4. Reserve management — there’s no reserve so no management, the Luna Foundation said that they used $3B of bitcoin to try and save the pegging.
5. Run to the Bank:
5(a) When Luna’s price was $100 Jon bought $1M of UST with only 10,000 Luna.
5(b) One day Luna's price dropped to 10$ and caused a run to the bank: Jon sold his $1M UST and got back 100,000 Lunas - opening the door for an unlimited amount of Luna to be minted, at the moment that demand is most needed, increasing the selling pressure which enhances the run to the bank.
Frax takes another shot at making an under collateralized stable coin — they claim, that over collateralized asset has a scaling problem, and that’s why it’s worth trying under collateralized stablecoins
2(a) 89% collateralized — mainly by stable assets
2(b) 11% — backed by the future demand of FXS token. (similar to the relationship between UST al Luna above)
3. Primary market:
3(a) Minting — Frax is minted when a user adds $1 value, but only if the value on the secondary market is above $1.00333.
3(b) Burn — users can Redeem $1 for 1 Frax, only when the price of Frax is lower than 0.99333.
4. The unique part about Frax is how the decision to lower the reserve ratio (at the moment stands at 89%) simply speaking, when the price of Frax is low, the reserve ratio goes up, when the price is high, the reserve ratio goes down. This allows them to be more conservative in times of high risk (low demand — higher collateralization ratio) and support fast growth in moments of high demand (low demand — lower collateralization ratio).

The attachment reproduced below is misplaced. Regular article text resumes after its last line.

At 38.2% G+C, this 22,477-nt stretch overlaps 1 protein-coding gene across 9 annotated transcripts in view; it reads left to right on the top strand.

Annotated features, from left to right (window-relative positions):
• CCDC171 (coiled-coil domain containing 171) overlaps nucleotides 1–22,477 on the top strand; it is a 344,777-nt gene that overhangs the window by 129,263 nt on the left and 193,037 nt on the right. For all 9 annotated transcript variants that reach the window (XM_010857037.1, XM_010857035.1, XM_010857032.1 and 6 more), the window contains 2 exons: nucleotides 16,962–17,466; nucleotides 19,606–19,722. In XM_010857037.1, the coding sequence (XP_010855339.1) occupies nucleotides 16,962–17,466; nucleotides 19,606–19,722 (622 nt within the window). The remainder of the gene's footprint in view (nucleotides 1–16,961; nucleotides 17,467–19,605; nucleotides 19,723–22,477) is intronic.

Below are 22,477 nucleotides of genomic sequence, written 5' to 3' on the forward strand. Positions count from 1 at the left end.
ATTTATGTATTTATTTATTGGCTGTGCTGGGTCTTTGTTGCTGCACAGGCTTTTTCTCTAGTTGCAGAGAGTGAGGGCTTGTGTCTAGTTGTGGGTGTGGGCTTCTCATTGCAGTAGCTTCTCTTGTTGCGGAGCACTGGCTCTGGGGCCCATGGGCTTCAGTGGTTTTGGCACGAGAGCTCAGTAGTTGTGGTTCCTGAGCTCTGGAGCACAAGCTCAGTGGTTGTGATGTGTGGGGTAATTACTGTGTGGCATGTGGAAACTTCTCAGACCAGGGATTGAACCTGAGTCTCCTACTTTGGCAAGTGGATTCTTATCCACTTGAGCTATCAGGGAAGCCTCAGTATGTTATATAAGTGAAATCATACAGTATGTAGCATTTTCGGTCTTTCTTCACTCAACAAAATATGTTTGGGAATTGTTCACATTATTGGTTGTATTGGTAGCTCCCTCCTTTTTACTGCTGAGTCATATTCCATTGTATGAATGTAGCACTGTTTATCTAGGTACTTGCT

5. Run to the Bank — As its reserve is backed mainly by various crypto assets, and barely has exposure to it’s native asset it could happen in a case of a market crash, but, and that’s a big but — the more the demand goes up, the higher the exposure to FRX token will be, in a good bull-bear market cycle, Frax token can become overexposed to FRX, and in a quick turn of FRX price create a run to the bank.
In conclusion, not all stablecoins are created equal. The different characteristics give us different scaling abilities and risk factors. As you choose a stablecoin, look at compatibility (which is important) and consider how comfortable you are with the organizations and economic design backing them. They ALL have inherent risks, and ALL can be pushed to the limit. Their security mechanism is tested when unexpected events happen (like an overnight 90% drop in value of their underlying assets).
At the same time, stablecoins are a great invention that make crypto more usable for real world use cases, and are a critical part of the infrastructure and ecosystem that will bring web3 to the world & life-changing applications.
Thanks to all my friends for reading drafts of this article, and every other human being that survived reading all of it.